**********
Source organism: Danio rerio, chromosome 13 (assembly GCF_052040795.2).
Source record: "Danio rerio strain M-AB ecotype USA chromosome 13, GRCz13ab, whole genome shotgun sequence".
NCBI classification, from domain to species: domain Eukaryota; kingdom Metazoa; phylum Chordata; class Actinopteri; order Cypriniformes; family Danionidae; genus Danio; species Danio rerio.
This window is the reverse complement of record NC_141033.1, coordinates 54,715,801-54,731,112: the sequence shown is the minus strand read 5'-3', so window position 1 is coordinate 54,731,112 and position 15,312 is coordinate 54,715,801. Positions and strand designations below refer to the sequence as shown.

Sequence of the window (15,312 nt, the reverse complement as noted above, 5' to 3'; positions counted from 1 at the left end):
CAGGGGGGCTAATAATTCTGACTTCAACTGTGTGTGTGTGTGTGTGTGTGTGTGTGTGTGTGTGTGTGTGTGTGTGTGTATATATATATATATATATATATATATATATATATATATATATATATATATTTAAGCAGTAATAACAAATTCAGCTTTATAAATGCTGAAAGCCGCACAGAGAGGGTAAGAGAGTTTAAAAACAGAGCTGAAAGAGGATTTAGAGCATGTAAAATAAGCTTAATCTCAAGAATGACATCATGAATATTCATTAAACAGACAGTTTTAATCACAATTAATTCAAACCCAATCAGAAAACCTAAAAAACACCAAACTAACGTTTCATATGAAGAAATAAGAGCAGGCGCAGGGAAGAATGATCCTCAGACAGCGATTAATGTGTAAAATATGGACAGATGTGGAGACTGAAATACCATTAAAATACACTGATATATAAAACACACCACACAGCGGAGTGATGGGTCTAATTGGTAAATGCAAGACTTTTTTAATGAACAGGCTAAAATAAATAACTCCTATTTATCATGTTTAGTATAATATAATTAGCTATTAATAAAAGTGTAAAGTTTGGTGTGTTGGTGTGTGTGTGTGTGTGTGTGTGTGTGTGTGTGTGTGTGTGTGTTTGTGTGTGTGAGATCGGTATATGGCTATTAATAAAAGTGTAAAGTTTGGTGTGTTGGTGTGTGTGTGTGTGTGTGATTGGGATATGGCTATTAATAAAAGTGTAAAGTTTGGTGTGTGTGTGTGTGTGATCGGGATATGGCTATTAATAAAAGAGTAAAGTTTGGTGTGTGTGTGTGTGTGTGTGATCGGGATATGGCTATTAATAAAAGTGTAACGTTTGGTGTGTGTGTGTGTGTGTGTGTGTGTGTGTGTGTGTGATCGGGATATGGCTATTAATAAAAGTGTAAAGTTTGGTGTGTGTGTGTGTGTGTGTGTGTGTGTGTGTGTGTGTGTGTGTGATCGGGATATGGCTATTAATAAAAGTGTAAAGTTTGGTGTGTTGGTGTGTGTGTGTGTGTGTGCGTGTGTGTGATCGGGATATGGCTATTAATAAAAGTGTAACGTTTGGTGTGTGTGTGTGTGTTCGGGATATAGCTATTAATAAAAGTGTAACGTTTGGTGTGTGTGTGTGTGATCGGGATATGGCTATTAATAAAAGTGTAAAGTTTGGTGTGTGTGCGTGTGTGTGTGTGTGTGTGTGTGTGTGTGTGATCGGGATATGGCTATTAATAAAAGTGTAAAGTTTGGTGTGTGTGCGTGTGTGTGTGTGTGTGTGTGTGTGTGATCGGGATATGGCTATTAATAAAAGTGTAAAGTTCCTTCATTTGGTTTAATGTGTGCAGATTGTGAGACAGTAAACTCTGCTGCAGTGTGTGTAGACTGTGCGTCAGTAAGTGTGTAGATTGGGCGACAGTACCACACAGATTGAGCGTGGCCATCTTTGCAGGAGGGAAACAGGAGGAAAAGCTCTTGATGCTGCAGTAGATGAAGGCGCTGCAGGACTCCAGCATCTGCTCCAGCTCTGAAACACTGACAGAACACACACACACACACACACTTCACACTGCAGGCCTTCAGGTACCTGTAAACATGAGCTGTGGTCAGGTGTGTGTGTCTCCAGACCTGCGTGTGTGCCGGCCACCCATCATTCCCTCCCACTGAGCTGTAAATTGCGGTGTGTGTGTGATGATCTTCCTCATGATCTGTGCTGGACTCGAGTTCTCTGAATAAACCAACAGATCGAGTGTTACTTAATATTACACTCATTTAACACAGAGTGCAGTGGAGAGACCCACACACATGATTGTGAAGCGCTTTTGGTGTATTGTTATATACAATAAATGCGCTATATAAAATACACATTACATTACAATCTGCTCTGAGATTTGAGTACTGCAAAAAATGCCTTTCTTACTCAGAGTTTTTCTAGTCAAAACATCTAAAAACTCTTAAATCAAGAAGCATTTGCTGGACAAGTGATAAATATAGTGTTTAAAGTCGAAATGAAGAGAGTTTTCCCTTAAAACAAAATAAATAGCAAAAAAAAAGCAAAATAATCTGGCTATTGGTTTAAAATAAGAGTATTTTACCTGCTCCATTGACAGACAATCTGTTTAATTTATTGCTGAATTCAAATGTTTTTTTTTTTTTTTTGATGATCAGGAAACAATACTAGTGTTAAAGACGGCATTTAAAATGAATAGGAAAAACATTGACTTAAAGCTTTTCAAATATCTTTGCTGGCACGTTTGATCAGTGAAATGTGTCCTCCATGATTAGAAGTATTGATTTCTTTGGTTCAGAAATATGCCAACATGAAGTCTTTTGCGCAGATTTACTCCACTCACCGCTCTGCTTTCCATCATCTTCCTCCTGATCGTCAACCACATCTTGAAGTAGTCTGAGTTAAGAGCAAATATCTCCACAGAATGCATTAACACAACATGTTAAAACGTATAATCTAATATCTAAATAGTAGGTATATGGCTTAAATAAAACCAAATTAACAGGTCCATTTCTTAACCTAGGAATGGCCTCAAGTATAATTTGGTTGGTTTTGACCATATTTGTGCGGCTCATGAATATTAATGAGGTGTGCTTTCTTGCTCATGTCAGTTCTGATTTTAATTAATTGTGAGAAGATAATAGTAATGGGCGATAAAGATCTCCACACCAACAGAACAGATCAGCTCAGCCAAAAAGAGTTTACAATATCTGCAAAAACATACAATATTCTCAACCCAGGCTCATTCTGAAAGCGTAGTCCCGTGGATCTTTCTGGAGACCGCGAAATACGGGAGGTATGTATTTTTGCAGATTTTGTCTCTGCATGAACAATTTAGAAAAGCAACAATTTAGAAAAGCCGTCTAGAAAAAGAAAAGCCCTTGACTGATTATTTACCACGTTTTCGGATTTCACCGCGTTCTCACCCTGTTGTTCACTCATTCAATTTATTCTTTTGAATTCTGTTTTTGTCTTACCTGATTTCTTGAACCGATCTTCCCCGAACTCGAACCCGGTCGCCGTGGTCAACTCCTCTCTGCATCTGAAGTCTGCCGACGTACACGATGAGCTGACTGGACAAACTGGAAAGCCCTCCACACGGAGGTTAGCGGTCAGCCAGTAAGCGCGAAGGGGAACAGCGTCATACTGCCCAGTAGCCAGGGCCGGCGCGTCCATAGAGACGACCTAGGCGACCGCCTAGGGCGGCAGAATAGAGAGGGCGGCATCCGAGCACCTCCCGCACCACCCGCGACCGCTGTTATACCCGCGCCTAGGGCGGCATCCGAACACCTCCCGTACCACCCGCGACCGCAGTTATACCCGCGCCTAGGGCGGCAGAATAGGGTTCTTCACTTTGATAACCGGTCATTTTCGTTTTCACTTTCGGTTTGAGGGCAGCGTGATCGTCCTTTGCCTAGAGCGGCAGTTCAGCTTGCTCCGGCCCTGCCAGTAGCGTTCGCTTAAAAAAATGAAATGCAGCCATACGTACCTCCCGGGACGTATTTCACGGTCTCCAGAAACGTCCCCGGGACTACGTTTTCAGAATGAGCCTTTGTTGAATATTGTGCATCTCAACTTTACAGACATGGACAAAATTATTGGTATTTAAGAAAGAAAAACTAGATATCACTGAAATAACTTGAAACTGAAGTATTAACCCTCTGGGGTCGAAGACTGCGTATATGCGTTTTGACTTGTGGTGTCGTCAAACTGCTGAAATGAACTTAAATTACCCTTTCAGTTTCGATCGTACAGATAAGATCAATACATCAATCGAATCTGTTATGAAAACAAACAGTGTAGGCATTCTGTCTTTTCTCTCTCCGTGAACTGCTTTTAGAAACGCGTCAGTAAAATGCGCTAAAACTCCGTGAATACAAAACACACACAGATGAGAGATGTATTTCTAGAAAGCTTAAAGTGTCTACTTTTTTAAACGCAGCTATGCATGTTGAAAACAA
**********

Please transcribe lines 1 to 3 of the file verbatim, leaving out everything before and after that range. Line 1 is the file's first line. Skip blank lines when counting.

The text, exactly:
Source organism: Danio rerio, chromosome 13 (assembly GCF_052040795.2).
Source record: "Danio rerio strain M-AB ecotype USA chromosome 13, GRCz13ab, whole genome shotgun sequence".
NCBI classification, from domain to species: domain Eukaryota; kingdom Metazoa; phylum Chordata; class Actinopteri; order Cypriniformes; family Danionidae; genus Danio; species Danio rerio.